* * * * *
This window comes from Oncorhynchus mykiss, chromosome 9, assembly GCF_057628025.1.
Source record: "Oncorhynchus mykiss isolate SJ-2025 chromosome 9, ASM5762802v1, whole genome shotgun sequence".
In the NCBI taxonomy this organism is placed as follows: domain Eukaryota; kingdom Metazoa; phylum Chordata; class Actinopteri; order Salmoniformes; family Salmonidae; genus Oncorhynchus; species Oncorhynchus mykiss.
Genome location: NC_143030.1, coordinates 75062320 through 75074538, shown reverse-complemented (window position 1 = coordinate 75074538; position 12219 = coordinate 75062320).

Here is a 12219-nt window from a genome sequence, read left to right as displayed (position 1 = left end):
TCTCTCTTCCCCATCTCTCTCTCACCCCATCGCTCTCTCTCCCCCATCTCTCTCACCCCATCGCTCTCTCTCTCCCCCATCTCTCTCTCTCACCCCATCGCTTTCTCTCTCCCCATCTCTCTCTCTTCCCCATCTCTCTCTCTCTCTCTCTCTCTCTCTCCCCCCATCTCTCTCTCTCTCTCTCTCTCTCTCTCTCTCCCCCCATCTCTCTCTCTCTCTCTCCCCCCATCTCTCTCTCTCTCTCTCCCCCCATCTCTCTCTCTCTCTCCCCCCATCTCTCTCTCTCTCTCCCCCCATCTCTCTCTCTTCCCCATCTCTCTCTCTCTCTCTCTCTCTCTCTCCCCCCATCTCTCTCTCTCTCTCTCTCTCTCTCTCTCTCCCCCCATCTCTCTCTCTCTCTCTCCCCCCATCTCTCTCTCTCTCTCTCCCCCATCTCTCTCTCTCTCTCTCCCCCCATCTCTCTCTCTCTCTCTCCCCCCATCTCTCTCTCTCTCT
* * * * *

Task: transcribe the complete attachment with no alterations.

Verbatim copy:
This window comes from Oncorhynchus mykiss, chromosome 9, assembly GCF_057628025.1.
Source record: "Oncorhynchus mykiss isolate SJ-2025 chromosome 9, ASM5762802v1, whole genome shotgun sequence".
In the NCBI taxonomy this organism is placed as follows: domain Eukaryota; kingdom Metazoa; phylum Chordata; class Actinopteri; order Salmoniformes; family Salmonidae; genus Oncorhynchus; species Oncorhynchus mykiss.
Genome location: NC_143030.1, coordinates 75062320 through 75074538, shown reverse-complemented (window position 1 = coordinate 75074538; position 12219 = coordinate 75062320).

Here is a 12219-nt window from a genome sequence, read left to right as displayed (position 1 = left end):
TCTCTCTTCCCCATCTCTCTCTCACCCCATCGCTCTCTCTCCCCCATCTCTCTCACCCCATCGCTCTCTCTCTCCCCCATCTCTCTCTCTCACCCCATCGCTTTCTCTCTCCCCATCTCTCTCTCTTCCCCATCTCTCTCTCTCTCTCTCTCTCTCTCTCCCCCCATCTCTCTCTCTCTCTCTCTCTCTCTCTCTCTCCCCCCATCTCTCTCTCTCTCTCTCCCCCCATCTCTCTCTCTCTCTCTCCCCCCATCTCTCTCTCTCTCTCCCCCCATCTCTCTCTCTCTCTCCCCCCATCTCTCTCTCTTCCCCATCTCTCTCTCTCTCTCTCTCTCTCTCTCCCCCCATCTCTCTCTCTCTCTCTCTCTCTCTCTCTCTCCCCCCATCTCTCTCTCTCTCTCTCCCCCCATCTCTCTCTCTCTCTCTCCCCCATCTCTCTCTCTCTCTCTCCCCCCATCTCTCTCTCTCTCTCTCCCCCCATCTCTCTCTCTCTCT